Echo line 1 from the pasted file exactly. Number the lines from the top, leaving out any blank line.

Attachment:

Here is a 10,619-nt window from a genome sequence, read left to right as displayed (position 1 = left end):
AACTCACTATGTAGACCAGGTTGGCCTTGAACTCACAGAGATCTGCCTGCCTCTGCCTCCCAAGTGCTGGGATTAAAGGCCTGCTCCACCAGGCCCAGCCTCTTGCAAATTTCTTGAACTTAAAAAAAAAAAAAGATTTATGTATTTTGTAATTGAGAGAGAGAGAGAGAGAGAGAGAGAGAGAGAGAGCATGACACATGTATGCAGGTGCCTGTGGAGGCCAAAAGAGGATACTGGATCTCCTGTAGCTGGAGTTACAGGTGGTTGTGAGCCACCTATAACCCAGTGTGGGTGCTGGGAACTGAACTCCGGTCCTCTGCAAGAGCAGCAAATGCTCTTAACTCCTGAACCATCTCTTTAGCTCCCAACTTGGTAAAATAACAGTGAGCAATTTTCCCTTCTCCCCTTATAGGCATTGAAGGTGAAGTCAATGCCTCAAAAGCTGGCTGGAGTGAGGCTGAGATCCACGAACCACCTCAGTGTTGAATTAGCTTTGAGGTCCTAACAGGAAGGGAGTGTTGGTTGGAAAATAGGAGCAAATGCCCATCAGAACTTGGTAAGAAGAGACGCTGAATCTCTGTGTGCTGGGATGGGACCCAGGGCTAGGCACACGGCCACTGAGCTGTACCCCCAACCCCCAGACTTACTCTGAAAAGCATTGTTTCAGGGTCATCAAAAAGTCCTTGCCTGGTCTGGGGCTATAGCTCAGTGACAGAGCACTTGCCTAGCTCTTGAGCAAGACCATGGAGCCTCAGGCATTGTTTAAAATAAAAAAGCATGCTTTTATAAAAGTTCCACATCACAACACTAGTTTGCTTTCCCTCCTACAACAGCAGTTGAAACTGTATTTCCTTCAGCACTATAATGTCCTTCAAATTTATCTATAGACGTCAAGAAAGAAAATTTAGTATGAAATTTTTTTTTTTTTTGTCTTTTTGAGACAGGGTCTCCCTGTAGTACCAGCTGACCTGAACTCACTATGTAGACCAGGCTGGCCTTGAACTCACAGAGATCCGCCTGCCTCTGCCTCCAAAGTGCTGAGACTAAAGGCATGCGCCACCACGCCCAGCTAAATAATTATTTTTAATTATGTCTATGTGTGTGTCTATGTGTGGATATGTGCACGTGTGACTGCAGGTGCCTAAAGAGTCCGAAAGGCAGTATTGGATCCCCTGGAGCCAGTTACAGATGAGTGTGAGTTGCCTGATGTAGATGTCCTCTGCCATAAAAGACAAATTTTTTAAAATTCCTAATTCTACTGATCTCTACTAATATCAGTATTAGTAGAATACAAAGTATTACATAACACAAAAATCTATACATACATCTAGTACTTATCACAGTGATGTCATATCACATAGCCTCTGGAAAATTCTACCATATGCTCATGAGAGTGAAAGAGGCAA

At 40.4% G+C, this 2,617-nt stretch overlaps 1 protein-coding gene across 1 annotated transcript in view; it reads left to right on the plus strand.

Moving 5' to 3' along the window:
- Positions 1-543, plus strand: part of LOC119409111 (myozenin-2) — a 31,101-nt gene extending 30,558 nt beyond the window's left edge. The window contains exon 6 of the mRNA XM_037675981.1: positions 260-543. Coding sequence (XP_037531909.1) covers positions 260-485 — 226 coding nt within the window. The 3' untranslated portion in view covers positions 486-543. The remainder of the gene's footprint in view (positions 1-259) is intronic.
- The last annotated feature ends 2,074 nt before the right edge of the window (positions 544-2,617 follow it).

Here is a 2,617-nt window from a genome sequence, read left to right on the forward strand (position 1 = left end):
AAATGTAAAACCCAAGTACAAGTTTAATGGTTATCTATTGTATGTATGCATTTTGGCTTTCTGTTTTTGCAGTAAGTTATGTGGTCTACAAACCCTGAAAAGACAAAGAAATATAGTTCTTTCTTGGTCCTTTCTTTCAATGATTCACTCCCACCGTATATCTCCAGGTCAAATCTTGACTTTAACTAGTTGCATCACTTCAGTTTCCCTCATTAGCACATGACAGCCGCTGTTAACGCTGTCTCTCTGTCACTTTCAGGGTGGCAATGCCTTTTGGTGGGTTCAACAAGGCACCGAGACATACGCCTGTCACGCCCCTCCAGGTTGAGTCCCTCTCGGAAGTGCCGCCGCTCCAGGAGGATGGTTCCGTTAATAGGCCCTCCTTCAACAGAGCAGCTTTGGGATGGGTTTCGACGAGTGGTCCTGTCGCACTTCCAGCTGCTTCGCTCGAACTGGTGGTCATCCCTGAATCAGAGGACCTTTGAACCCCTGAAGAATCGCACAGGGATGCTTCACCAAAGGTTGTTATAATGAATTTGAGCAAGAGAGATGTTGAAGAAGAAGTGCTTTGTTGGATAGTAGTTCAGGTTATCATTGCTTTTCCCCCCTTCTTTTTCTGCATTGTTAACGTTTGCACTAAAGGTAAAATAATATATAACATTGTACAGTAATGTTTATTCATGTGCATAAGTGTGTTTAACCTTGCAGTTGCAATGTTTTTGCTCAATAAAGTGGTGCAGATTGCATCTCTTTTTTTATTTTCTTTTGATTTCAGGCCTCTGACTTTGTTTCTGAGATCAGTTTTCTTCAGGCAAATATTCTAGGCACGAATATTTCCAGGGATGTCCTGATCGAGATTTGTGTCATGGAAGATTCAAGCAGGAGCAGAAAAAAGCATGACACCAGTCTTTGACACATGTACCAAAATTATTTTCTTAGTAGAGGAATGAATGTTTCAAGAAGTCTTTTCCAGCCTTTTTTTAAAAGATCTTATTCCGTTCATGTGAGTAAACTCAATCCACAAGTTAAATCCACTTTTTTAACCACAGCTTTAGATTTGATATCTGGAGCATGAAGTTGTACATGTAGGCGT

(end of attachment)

Here is a 10,619-nt window from a genome sequence, read left to right as displayed (position 1 = left end):